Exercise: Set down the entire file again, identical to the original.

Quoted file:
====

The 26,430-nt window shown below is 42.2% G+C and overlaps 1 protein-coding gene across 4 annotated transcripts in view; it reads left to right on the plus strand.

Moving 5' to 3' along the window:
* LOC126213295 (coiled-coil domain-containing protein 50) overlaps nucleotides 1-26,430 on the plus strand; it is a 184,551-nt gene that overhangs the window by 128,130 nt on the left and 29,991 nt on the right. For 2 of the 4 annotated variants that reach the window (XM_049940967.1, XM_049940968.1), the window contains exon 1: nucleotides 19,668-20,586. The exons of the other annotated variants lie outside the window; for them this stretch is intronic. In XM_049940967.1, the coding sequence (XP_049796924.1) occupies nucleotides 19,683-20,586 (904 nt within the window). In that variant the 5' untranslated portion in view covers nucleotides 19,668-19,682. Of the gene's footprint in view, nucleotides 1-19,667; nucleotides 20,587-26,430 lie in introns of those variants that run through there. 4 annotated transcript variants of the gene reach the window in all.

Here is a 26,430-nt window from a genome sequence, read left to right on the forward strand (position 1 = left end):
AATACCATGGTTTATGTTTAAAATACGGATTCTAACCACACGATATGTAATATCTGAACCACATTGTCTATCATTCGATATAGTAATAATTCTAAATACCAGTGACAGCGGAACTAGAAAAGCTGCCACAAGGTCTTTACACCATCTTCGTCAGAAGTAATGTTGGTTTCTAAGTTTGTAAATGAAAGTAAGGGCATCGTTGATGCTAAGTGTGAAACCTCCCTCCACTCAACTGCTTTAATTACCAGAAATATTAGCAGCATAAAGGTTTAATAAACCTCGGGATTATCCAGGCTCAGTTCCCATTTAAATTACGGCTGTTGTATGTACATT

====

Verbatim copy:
The 26,430-nt window shown below is 42.2% G+C and overlaps 1 protein-coding gene across 4 annotated transcripts in view; it reads left to right on the plus strand.

Moving 5' to 3' along the window:
* LOC126213295 (coiled-coil domain-containing protein 50) overlaps nucleotides 1-26,430 on the plus strand; it is a 184,551-nt gene that overhangs the window by 128,130 nt on the left and 29,991 nt on the right. For 2 of the 4 annotated variants that reach the window (XM_049940967.1, XM_049940968.1), the window contains exon 1: nucleotides 19,668-20,586. The exons of the other annotated variants lie outside the window; for them this stretch is intronic. In XM_049940967.1, the coding sequence (XP_049796924.1) occupies nucleotides 19,683-20,586 (904 nt within the window). In that variant the 5' untranslated portion in view covers nucleotides 19,668-19,682. Of the gene's footprint in view, nucleotides 1-19,667; nucleotides 20,587-26,430 lie in introns of those variants that run through there. 4 annotated transcript variants of the gene reach the window in all.

Here is a 26,430-nt window from a genome sequence, read left to right on the forward strand (position 1 = left end):
AATACCATGGTTTATGTTTAAAATACGGATTCTAACCACACGATATGTAATATCTGAACCACATTGTCTATCATTCGATATAGTAATAATTCTAAATACCAGTGACAGCGGAACTAGAAAAGCTGCCACAAGGTCTTTACACCATCTTCGTCAGAAGTAATGTTGGTTTCTAAGTTTGTAAATGAAAGTAAGGGCATCGTTGATGCTAAGTGTGAAACCTCCCTCCACTCAACTGCTTTAATTACCAGAAATATTAGCAGCATAAAGGTTTAATAAACCTCGGGATTATCCAGGCTCAGTTCCCATTTAAATTACGGCTGTTGTATGTACATT